Goldman Sachs Fined$1.5 Inadequate Supervision in $118M Fraud
The Commodity Futures Trading Commission says that Goldman Sachs (GS) must pay $1.5M because it did not properly supervise trader Matthew Marshall Taylor, who allegedly got around internal systems to manually make fabricated trades that went straight to the financial firms’ records and books and not the exchange. Taylor is accused of defrauding the bank, which lost about $118.4M.
The agency says that Goldman failed to make sure that its risk management, supervision, and compliance programs were in alignment with its duties to diligently oversee its business as a registrant of the Commission. However, CFTC commissioner Bart Chilton has criticized the $1.5M fine, describing it as a wrist slap.
CFTC Names Firms and Individuals in Precious Metal Scam The Commission has filed a civil injunctive enforcement action against a number of firms, including Hunter Wise Credit, LLC, Lloyds Commodities Credit Company, Hard Asset Lending Group, Blackstone Metals Group, LLC, CD Hopkins Financial, Newbridge Alliance Inc., Harold Edward Martin Jr., United States Capital Trust, LLC, as well as related entities, and Fred Jager, Frank Gaudino, James Burbage, Chadewick Hopkins, Baris Keser, David A. Moore, and John King. They are accused of fraudulently marketing off-exchange commodity contracts that were illegal. Also, Hunter Wise Commodities, which allegedly orchestrated the fraud, is accused of having gotten least $46M in client funds since July of last year.
The defendants allegedly claimed that they were selling physical metals to retail clients in retail commodity transactions and that they would arrange loans for the balance of the purchase price. Customers were supposed to make down payments at 25% of the complete buying price for certain quantities of metal, which were to be placed in a safe depository. The CFTC contends, however, says that not only were certain statements found in the investment contract untrue, but also the transactions were merely paper transactions with no actual metals involved.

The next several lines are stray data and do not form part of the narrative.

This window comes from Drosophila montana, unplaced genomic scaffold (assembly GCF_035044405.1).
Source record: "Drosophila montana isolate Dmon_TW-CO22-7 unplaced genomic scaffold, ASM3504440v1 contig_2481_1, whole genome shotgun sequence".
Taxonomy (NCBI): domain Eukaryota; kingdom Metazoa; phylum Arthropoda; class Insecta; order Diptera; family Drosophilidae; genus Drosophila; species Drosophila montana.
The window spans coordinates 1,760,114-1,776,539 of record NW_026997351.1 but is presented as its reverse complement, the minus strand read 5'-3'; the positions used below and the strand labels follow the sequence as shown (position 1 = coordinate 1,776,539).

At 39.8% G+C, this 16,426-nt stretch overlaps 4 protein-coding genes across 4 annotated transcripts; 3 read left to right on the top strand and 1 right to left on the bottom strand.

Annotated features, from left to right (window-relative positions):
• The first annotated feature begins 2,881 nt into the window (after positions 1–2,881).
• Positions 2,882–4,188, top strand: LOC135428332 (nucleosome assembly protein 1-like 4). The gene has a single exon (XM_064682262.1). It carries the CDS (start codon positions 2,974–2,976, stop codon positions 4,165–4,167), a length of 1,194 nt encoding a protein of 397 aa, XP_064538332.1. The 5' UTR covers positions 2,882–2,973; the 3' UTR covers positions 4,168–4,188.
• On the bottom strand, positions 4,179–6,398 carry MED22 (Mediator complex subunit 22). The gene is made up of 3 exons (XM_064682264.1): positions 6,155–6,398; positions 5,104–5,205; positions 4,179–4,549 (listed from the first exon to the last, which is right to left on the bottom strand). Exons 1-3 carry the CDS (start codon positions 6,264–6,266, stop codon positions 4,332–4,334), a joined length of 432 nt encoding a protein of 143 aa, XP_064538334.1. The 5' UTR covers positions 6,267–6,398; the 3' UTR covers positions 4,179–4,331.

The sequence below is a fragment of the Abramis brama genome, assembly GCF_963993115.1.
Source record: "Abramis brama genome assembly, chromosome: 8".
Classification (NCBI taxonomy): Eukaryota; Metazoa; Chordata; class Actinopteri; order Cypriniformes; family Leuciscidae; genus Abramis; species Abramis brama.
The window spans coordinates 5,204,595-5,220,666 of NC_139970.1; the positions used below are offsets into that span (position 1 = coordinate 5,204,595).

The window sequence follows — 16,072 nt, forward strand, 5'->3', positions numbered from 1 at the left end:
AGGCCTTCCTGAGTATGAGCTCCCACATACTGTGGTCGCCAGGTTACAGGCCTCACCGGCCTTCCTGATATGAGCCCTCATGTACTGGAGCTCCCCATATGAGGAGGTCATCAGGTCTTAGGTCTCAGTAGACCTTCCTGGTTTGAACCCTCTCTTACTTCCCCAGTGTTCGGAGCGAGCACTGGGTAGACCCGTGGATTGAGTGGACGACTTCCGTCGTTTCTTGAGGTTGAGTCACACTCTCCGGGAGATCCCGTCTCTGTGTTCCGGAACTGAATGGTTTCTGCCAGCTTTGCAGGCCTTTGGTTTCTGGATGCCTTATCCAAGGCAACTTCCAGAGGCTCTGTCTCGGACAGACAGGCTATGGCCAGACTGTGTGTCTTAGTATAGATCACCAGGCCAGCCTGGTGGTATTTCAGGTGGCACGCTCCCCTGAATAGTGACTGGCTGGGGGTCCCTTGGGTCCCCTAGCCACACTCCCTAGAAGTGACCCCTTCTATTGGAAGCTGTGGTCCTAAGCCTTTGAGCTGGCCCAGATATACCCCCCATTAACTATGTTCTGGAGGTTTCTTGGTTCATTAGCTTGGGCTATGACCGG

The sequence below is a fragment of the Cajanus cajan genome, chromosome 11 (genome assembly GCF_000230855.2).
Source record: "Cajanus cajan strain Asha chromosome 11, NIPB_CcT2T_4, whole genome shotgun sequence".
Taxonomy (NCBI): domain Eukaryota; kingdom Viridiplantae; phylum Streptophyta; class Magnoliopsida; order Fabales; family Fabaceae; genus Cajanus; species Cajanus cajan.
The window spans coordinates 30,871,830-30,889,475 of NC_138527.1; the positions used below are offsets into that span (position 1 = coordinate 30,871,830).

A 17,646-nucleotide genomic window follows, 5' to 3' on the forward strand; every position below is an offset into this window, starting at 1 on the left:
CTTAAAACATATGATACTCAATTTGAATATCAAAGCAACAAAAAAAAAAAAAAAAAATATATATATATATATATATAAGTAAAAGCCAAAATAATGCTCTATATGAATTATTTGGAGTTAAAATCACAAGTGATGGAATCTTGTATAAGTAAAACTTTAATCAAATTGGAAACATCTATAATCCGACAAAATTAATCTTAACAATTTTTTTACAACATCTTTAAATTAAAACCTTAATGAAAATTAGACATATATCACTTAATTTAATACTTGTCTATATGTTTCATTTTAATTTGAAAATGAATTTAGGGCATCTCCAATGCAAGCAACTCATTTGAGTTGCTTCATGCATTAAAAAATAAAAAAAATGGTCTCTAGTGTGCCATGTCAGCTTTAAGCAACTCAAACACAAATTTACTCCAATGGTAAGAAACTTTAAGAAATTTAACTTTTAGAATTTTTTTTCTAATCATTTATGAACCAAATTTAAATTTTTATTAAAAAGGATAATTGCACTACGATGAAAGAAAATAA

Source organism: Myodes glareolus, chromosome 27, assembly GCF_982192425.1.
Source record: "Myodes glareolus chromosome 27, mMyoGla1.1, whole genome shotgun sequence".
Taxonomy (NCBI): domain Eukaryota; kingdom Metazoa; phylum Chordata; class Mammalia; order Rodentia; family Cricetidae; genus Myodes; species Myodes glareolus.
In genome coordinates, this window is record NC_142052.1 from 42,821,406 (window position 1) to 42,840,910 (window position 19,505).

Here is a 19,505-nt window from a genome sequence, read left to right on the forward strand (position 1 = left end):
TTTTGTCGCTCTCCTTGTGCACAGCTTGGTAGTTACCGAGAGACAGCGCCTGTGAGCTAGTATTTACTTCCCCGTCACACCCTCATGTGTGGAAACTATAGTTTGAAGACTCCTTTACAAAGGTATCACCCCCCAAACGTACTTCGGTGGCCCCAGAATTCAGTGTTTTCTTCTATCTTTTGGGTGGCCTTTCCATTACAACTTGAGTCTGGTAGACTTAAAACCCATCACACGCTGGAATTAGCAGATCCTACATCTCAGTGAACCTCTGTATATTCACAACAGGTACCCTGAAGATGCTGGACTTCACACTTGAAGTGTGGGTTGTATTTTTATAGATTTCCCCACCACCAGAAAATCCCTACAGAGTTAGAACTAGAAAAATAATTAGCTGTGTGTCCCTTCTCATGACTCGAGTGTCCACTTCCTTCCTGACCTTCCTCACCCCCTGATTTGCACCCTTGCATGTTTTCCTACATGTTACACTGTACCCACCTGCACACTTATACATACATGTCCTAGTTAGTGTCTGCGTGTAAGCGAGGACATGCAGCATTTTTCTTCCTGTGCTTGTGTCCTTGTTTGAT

Defendants to Pay $1.8M in Off-Exchange Foreign Currency Scheme
Following a CFTC anti-fraud enforcement action, a permanent injunction order and default judgment has been issued against Forex Capital Trading Partners, Inc., Forex Capital Trading Group Inc., and Highland Stone Capital Management, LLC requiring that they pay a penalty of over $1.3M and disgorge $450,764 to benefit clients who were defrauded. The Commission says that the three firms made fraudulent solicitations to 106 clients that invested over $2.8M in forex trading.
These solicitations were allegedly made with false claims that they were engaging in this type of trading had been profitable for several years, including a falsely reported 51.94% customer gain in 2010, which was a year when the investors actually lost over 1.2M. In fact, says the Commission, customers actually lost over 93% of total invested principal via the defendants’ customer trading.
CFTC Press Room
More Blog Posts:
CFTC Commissioner Proposes Plan to Give Futures Customers SIPC-Like Protections, Stockbroker Fraud Blog, August 14, 2012
CFTC Files Texas Securities Fraud Against TC Credit Services and its Houston Owner Over $1.4M Commodity Pool Scam, Stockbroker Fraud Blog, July 17, 2012
SEC and CFTC Say They Found Out About JPMorgan’s $2B Trading Loss Through Media, Stockbroker Fraud Blog, May 31, 2012 Continue reading